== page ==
Competition grows fierce in the quality TV jungle as the news media landscape shifts.
While more receive information and entertainment through screens, embattled traditional print media still deliver the best guides to the burgeoning universe of choices, the battle for consumers' time.
Showing new Vanity Fair editor Radhika Jones' commitment to extensively reported and well-written long articles as ad revenues and newsstand sales decline, writer Joy Press in the magazine's annual Hollywood issue delves into HBO's efforts to stay atop the TV world as Netflix and Amazon gain strength and Disney, Apple and others enter the streaming world.
Displaying the continued value of old-fashioned business reporting, The Wall Street Journal Wednesday looked into Apple's so far unsuccessful effort to sign publishers like The New York Times and the Washington Post to a news subscription service.
The two articles trace the interconnected lines of the new media world. Along with streaming movies and TV shows, happy couch voyagers can also play video games, engage in virtual reality and listen to music services. Seeking to stay afloat are print magazines, books. movies, traditional TV networks and cable channels and the theater. While ESPN falls, low ratings for the lackluster Super Bowl give warning that mega sports events are no longer guaranteed to draw mass audiences.
While local newspapers die and the online world teems with voices beyond the mainstream, the new TV world gives a fertile market for content producers, once known as writers, playwrights, producers.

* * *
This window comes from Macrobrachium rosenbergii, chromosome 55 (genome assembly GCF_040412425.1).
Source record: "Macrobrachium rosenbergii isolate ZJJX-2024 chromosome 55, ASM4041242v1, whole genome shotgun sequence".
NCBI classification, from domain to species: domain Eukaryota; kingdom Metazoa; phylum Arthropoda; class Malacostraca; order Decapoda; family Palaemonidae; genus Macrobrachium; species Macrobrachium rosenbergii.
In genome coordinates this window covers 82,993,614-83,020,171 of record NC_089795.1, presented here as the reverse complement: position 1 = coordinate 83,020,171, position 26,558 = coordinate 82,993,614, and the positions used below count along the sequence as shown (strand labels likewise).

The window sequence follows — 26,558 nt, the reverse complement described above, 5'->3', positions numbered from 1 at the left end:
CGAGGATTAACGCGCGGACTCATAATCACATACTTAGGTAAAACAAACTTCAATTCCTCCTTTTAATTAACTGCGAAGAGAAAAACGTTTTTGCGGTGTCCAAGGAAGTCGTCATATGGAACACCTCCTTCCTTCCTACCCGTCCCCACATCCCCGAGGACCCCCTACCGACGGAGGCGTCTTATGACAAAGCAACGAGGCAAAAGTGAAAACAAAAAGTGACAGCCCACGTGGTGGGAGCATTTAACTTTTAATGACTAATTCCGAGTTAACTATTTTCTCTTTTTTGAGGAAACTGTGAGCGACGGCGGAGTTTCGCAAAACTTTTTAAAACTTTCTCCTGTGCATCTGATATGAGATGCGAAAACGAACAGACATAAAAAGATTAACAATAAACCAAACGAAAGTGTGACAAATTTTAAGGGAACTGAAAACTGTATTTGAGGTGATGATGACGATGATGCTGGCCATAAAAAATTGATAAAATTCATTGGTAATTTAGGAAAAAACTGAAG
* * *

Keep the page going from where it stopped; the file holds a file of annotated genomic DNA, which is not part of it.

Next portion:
Press in her Vanity Fair piece outlines HBO's changing strategy under new owner Time Warner, a cable and media conglomerate seeking to stay ahead of changes such as viewers abandoning their cable boxes.
Credited for launching the "quality TV" era with must-see Sunday-night shows like "The Sopranos," "The Wire" and "Sex and The City," HBO wants to expand its content and move toward the streaming services' watch anytime model. The end of "The Game of Thrones" will leave a void the channel hopes to fill with a prequel related to the fantasy show.
With its much larger content budget, Netflix matched HBO with 23 Emmys. Now Apple, Disney and traditional TV networks are jumping into the streaming world, with HBO also entering the stream.
HBO's established Sunday night model offers advantages. Shows like the recently launched third season of "True Detective" are seen as shared national events, receiving strong media attention. Even high-quality shows can disappear in the Netflix content flood.
As digital models supplant print, Apple's news service would give subscribers a selection of news articles through use of an app, according to the WSJ. Newspapers would share revenue with Apple, based on readership numbers. The New York Times and Washington Post, whose online subscriptions have skyrocketed during the Trump presidency, are reluctant to join, according to the article.
The increasing number of streaming services will make for a chaotic spectrum of choices. From TV dramas and comedies to documentaries and comic specials, consumers can remove themselves from politics, environmental news and international crises. The ability to distinguish between real and fake news will decline. Or perhaps the country's citizens will renew their commitment to keeping informed and remaining involved in civic life.